New Proposals for the Design of Integrated Online Wine Industry Dictionaries

Patrick Leroyer

Abstract


The specialised lexicographic treatment of oenology and viticulture usually consists in the compiling of articles describing the language of wine in general language dictionaries, or presenting professional knowledge of wine in specialised multi-field dictionaries and encyclope­dias. This treatment also encompasses the terminological compilation of single field dictionaries describing the language and/or knowledge of wine. Lexicographically speaking, all this is but a fraction of the complete picture. Indeed, the specialised lexicography of oenology and viticulture is multifaceted and goes far beyond the above-mentioned types of articles and dictionaries. It includes a broad range of both online and printed lexicographically structured information tools, such as wine guides, atlases, companions, oenological websites, and mobile applications. In line with this growing interest for lexicographically structured information tools on oenology, wine making, and wine tasting, this article argues for an expansion of lexicography dealing with wine: It explains how a new lexicographic information tool, in this case OENOLEX Burgundy, a French monolingual online wine dictionary commissioned by the Burgundian wine industry, offers vari­ous functions and usage modes to its users, including access to multimodal data, and how it differs from a comparable South African online wine dictionary commissioned by the South African wine industry. In line with the findings of this comparative study, lexicographic proposals are subse­quently formulated. The first proposal is that such online wine industry dictionaries should be developed in accordance with specific user situations and needs, and make use of a monofunc­tional design and an adaptive user interface. The second proposal is that such online wine industry dic­tion­aries should not stand alone, as they could benefit from a full integration with the websites of the wine industry, and consequently transform into genuine lexicographic information tools.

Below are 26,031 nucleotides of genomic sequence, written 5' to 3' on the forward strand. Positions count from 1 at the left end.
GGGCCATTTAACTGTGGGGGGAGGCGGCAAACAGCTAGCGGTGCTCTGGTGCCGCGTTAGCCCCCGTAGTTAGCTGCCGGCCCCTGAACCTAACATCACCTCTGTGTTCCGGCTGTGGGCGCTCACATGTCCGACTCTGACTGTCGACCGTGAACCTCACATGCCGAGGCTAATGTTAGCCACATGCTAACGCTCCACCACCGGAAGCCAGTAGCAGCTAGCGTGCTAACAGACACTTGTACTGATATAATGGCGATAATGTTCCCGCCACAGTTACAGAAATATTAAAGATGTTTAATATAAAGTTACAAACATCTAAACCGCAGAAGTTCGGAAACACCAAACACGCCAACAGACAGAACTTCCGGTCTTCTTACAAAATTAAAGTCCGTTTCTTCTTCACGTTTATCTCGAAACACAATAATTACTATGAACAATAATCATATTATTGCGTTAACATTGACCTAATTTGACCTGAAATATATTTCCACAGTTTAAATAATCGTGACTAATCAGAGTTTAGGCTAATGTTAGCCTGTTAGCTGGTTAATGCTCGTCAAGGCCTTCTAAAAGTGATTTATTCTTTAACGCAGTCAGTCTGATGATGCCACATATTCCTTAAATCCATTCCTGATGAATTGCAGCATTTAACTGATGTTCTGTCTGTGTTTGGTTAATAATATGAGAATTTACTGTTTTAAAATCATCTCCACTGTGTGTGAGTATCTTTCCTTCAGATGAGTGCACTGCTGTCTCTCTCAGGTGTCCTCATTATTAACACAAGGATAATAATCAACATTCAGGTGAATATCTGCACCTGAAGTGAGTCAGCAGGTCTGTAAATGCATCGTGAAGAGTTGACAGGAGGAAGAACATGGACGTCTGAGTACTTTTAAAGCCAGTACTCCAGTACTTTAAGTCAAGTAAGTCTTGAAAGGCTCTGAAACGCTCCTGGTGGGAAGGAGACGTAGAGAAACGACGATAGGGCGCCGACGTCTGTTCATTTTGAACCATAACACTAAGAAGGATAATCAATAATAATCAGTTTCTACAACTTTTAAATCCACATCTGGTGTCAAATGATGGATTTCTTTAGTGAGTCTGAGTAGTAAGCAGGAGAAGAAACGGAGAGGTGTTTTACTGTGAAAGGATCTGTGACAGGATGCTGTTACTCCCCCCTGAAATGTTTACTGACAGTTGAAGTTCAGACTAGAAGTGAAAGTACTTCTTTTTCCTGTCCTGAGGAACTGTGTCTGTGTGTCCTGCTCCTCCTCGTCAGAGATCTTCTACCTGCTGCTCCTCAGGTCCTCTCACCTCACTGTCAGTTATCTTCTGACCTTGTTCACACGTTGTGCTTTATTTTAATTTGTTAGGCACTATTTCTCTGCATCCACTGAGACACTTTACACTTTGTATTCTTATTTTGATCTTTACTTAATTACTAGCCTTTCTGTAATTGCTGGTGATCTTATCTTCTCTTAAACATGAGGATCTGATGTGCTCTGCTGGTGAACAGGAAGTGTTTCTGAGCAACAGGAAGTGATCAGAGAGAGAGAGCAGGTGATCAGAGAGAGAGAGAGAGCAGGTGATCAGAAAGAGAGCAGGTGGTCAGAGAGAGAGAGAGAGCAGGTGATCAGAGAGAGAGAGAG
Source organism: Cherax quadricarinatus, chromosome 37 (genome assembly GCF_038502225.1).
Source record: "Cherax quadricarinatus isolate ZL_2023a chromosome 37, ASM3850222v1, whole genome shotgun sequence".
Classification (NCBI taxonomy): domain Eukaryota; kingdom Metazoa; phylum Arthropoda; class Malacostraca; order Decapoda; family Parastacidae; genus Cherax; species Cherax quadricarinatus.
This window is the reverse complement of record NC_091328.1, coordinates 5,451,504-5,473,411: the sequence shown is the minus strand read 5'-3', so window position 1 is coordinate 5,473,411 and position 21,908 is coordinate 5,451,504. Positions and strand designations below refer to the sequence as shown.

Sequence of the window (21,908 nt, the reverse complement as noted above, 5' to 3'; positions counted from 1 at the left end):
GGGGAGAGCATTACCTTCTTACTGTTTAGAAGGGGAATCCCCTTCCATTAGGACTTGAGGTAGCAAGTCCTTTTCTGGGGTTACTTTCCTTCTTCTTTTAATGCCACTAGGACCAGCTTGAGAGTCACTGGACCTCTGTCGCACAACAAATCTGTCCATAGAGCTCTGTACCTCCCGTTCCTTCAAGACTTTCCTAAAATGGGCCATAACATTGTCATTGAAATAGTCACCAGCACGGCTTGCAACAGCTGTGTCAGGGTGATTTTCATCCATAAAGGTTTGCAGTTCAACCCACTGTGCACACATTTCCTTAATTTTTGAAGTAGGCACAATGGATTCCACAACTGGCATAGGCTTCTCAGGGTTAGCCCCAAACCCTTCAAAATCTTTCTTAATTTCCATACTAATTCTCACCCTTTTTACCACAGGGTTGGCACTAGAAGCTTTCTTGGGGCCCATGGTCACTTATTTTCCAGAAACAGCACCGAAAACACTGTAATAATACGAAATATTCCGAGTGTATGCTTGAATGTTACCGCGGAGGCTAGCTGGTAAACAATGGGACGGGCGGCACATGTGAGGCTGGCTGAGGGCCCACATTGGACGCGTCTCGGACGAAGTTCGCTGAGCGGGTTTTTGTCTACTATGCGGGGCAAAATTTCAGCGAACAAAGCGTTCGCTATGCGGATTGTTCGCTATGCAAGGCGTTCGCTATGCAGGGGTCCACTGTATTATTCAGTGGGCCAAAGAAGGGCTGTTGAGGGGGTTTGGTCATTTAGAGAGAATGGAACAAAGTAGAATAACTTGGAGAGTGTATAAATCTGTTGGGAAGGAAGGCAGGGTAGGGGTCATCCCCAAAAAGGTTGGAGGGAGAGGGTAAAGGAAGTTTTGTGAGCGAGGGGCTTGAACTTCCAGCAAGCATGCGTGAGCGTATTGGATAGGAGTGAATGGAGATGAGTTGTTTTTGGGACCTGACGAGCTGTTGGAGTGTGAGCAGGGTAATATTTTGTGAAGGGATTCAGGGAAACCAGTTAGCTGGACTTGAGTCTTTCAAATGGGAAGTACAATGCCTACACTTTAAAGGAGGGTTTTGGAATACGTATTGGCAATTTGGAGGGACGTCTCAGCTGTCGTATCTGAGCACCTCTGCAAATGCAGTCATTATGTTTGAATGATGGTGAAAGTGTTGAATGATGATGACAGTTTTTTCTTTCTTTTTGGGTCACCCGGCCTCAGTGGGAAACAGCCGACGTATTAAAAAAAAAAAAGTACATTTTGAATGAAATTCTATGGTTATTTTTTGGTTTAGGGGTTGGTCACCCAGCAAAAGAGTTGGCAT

Keywords: specialised lexicography, specialised dictionaries, online spe­cialised dictionaries, subject-field-based dictionaries, user-situation-based dictionaries, function theory of lexicography, wine industry dic­tionaries, con­sultation, navigation, access modes, multimodality, user needs para­digm, website integration


Keywords


specialised lexicography, specialised dictionaries, online spe­cialised dictionaries, subject-field-based dictionaries, user-situation-based dictionaries, function theory of lexicography, wine industry dic­tionaries, con­sultation, navigation, access mode

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DOI: https://doi.org/10.5788/23-1-1212

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ISSN 2224-0039 (online); ISSN 1684-4904 (print)

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